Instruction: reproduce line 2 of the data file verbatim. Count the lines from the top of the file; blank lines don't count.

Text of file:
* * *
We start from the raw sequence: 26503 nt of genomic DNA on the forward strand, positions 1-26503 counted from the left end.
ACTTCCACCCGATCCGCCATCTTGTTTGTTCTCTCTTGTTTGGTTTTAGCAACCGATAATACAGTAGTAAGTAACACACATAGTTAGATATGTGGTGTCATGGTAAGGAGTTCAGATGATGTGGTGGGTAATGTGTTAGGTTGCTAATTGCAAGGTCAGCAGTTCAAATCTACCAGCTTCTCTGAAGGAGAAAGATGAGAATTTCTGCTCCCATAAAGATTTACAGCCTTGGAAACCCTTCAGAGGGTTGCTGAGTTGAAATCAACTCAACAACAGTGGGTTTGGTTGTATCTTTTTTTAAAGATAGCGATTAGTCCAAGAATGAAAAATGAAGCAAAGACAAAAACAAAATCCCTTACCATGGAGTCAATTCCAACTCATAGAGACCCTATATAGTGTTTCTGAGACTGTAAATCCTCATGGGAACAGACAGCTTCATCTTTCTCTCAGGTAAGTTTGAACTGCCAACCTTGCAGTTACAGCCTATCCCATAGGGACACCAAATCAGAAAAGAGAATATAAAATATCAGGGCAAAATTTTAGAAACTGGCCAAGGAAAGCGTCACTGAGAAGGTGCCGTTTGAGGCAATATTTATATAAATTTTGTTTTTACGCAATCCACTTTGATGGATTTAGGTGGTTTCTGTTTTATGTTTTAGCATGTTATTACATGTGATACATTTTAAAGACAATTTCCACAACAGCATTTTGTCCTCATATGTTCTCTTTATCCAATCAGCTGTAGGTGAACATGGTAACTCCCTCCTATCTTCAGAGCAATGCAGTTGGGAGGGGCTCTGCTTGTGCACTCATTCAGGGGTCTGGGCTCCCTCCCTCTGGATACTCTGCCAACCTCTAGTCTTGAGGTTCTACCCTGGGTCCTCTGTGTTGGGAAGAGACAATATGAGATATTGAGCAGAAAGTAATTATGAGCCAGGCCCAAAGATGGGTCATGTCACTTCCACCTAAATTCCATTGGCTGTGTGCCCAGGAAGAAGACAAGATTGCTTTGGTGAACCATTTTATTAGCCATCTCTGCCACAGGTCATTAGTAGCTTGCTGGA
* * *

ACTTCCACCCGATCCGCCATCTTGTTTGTTCTCTCTTGTTTGGTTTTAGCAACCGATAATACAGTAGTAAGTAACACACATAGTTAGATATGTGGTGTCATGGTAAGGAGTTCAGATGATGTGGTGGGTAATGTGTTAGGTTGCTAATTGCAAGGTCAGCAGTTCAAATCTACCAGCTTCTCTGAAGGAGAAAGATGAGAATTTCTGCTCCCATAAAGATTTACAGCCTTGGAAACCCTTCAGAGGGTTGCTGAGTTGAAATCAACTCAACAACAGTGGGTTTGGTTGTATCTTTTTTTAAAGATAGCGATTAGTCCAAGAATGAAAAATGAAGCAAAGACAAAAACAAAATCCCTTACCATGGAGTCAATTCCAACTCATAGAGACCCTATATAGTGTTTCTGAGACTGTAAATCCTCATGGGAACAGACAGCTTCATCTTTCTCTCAGGTAAGTTTGAACTGCCAACCTTGCAGTTACAGCCTATCCCATAGGGACACCAAATCAGAAAAGAGAATATAAAATATCAGGGCAAAATTTTAGAAACTGGCCAAGGAAAGCGTCACTGAGAAGGTGCCGTTTGAGGCAATATTTATATAAATTTTGTTTTTACGCAATCCACTTTGATGGATTTAGGTGGTTTCTGTTTTATGTTTTAGCATGTTATTACATGTGATACATTTTAAAGACAATTTCCACAACAGCATTTTGTCCTCATATGTTCTCTTTATCCAATCAGCTGTAGGTGAACATGGTAACTCCCTCCTATCTTCAGAGCAATGCAGTTGGGAGGGGCTCTGCTTGTGCACTCATTCAGGGGTCTGGGCTCCCTCCCTCTGGATACTCTGCCAACCTCTAGTCTTGAGGTTCTACCCTGGGTCCTCTGTGTTGGGAAGAGACAATATGAGATATTGAGCAGAAAGTAATTATGAGCCAGGCCCAAAGATGGGTCATGTCACTTCCACCTAAATTCCATTGGCTGTGTGCCCAGGAAGAAGACAAGATTGCTTTGGTGAACCATTTTATTAGCCATCTCTGCCACAGGTCATTAGTAGCTTGCTGGA